The marketplace is speaking, quite loudly. It’s long past time for Pennsylvania government – and dairy farmers — to listen to what it’s shouting.

A Tribune-Review editorial makes the excellent – but long forgotten point – regarding those ever-rising tolls on the Pennsylvania Turnpike and a lawsuit by a group of truckers claiming the state’s Act 44 is patently illegal.

The 2007 law allows the Pennsylvania Department of Transportation to shake down the Turnpike Commission for billions of dollars over 50 years to fund PennDOT projects, some of the highest dubiety.

To cover the shakedown payments, the Turnpike Commission is in the midst of a program of regular annual toll hikes.

But as the Trib reminds, federal law expressly prohibits such transfers. That point was made crystal clear in 2010 when the commonwealth sought to toll Interstate 80 across Pennsylvania’s northern tier.

Simply put, highway toll money can be spent only on the toll road from which it is collected.

Consider this:

If this same behavior were employed in non-government sectors, the state Attorney General’s Office, if not the U.S. Justice Department, would be charging such “actors” with a litany of crimes.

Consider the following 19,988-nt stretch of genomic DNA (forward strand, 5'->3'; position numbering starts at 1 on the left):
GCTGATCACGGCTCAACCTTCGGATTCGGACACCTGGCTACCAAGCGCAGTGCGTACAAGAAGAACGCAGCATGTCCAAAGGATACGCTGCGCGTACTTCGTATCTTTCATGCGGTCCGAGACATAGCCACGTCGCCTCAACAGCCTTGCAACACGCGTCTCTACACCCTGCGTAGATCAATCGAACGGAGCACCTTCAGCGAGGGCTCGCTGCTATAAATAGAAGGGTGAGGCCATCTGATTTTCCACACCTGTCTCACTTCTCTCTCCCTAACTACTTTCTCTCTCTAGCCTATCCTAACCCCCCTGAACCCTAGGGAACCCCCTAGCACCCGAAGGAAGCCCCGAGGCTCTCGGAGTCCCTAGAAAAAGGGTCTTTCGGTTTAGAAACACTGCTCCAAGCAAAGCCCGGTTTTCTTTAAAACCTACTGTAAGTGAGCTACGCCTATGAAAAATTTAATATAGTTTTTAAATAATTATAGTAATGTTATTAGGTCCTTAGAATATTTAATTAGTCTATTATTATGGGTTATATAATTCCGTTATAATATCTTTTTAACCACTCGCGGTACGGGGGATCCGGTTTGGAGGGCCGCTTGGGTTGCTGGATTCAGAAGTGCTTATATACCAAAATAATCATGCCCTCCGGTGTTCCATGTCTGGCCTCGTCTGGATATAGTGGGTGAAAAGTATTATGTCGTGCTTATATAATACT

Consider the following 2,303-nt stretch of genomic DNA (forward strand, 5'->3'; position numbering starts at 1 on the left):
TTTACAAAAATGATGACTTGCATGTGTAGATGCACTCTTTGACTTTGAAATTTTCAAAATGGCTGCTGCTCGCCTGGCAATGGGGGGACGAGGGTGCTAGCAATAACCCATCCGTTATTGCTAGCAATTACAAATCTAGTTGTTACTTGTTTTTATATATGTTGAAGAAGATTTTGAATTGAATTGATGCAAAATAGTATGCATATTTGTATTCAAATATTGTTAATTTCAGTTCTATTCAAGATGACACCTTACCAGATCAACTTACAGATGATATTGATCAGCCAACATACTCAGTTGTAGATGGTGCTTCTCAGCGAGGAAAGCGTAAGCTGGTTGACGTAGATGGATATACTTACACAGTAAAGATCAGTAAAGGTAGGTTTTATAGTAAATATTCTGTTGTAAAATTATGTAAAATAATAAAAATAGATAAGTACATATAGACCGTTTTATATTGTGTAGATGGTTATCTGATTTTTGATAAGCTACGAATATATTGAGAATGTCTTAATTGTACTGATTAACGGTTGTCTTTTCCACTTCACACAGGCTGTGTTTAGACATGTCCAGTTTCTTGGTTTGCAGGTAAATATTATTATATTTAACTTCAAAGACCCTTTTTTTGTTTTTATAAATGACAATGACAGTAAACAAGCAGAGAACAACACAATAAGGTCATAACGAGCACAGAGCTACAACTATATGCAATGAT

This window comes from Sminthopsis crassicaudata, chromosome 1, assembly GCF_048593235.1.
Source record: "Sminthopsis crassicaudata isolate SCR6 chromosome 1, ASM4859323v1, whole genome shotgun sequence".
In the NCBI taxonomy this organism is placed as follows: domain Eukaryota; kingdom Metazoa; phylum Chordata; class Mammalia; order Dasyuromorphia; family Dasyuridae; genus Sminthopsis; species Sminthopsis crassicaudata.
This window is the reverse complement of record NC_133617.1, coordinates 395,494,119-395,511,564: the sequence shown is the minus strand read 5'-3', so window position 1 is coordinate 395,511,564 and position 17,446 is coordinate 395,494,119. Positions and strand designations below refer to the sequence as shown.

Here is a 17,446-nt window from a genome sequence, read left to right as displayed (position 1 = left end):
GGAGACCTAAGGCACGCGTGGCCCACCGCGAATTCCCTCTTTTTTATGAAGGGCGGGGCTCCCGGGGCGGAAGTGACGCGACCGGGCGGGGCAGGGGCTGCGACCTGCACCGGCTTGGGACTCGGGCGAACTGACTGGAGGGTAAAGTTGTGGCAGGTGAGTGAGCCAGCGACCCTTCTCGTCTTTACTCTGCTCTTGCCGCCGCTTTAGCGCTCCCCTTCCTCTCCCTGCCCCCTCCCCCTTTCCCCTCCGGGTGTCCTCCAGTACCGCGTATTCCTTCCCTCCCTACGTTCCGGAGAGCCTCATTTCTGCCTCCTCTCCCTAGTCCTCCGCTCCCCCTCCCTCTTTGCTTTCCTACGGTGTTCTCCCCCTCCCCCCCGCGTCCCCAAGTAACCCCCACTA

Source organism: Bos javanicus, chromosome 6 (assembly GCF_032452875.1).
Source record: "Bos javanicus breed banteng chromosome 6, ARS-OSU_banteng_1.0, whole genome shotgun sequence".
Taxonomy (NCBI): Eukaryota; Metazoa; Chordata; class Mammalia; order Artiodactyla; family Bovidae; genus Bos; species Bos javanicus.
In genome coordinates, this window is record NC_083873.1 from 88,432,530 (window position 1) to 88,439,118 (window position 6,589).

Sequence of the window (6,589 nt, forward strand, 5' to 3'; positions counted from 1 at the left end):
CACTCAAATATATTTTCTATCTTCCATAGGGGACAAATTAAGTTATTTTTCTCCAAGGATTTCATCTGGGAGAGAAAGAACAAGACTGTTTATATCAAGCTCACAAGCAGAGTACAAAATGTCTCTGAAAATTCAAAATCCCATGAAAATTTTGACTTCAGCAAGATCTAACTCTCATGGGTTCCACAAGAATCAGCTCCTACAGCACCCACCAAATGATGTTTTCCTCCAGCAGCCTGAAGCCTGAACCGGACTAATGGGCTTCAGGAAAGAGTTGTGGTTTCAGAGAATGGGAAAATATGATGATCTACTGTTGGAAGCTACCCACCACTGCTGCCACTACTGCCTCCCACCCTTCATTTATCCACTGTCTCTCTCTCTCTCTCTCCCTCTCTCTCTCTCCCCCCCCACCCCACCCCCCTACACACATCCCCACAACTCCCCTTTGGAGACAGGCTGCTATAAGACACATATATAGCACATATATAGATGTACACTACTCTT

As Greater Pittsburgh’s population continues to slide, another P-G editorial urges “real outreach” to reverse the trend. But there’s an elephant in the editorial, so to speak.

While the editorial touts the efforts of The Pittsburgh Promise to attract Latino immigrants to the city, it neither dissects the many problems of a scholarship program that dumbs-down the concept of rigor – loosey-goosey academic standards are not a recipe for excellence –nor broaches the many manifest failings of Pittsburgh Public Schools.

“Pittsburgh should run recruitment campaigns in the 20 or 30 biggest U.S. metro areas,” the editorial concludes. “If the city has jobs, people should hear about them. It’s time to start renting more billboards.”